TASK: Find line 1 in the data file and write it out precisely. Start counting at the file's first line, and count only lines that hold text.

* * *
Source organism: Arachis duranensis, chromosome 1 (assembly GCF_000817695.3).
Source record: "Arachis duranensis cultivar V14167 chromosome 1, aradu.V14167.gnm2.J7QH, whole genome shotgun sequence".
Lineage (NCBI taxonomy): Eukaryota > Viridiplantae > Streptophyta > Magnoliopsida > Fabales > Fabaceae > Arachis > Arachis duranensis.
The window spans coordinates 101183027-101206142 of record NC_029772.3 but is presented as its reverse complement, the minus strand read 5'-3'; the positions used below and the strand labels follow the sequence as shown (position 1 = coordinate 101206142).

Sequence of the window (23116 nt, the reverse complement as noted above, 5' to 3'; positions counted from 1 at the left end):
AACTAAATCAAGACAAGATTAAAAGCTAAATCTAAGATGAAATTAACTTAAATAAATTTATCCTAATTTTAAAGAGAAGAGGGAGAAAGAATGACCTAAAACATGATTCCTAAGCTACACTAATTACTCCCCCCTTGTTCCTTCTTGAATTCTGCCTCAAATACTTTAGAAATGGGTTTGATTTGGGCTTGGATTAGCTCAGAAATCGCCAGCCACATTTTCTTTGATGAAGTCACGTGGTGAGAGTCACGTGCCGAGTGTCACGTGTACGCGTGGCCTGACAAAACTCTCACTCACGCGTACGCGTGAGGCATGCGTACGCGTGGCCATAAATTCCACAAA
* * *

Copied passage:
Source organism: Arachis duranensis, chromosome 1 (assembly GCF_000817695.3).